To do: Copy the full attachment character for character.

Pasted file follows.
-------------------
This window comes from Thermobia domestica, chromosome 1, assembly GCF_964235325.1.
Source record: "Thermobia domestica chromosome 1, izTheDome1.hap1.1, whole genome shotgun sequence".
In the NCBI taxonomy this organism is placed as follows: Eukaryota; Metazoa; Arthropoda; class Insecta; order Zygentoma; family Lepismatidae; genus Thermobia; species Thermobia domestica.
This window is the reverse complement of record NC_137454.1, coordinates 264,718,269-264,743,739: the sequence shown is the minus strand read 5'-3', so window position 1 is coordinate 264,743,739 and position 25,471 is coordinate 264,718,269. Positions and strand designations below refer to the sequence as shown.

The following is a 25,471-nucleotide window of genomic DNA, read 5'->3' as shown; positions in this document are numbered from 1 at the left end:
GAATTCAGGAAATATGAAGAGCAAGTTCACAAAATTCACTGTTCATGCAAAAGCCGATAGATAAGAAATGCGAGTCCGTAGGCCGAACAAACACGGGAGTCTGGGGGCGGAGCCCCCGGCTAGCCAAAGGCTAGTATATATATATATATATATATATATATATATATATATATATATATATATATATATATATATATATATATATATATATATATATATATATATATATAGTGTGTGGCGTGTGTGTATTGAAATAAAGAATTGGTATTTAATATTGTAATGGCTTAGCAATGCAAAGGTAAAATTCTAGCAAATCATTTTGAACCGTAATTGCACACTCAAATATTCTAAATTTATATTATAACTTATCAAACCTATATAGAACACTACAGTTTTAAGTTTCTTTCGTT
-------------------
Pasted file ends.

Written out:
This window comes from Thermobia domestica, chromosome 1, assembly GCF_964235325.1.
Source record: "Thermobia domestica chromosome 1, izTheDome1.hap1.1, whole genome shotgun sequence".
In the NCBI taxonomy this organism is placed as follows: Eukaryota; Metazoa; Arthropoda; class Insecta; order Zygentoma; family Lepismatidae; genus Thermobia; species Thermobia domestica.
This window is the reverse complement of record NC_137454.1, coordinates 264,718,269-264,743,739: the sequence shown is the minus strand read 5'-3', so window position 1 is coordinate 264,743,739 and position 25,471 is coordinate 264,718,269. Positions and strand designations below refer to the sequence as shown.

The following is a 25,471-nucleotide window of genomic DNA, read 5'->3' as shown; positions in this document are numbered from 1 at the left end:
GAATTCAGGAAATATGAAGAGCAAGTTCACAAAATTCACTGTTCATGCAAAAGCCGATAGATAAGAAATGCGAGTCCGTAGGCCGAACAAACACGGGAGTCTGGGGGCGGAGCCCCCGGCTAGCCAAAGGCTAGTATATATATATATATATATATATATATATATATATATATATATATATATATATATATATATATATATATATATATATATATATATATATATATATAGTGTGTGGCGTGTGTGTATTGAAATAAAGAATTGGTATTTAATATTGTAATGGCTTAGCAATGCAAAGGTAAAATTCTAGCAAATCATTTTGAACCGTAATTGCACACTCAAATATTCTAAATTTATATTATAACTTATCAAACCTATATAGAACACTACAGTTTTAAGTTTCTTTCGTT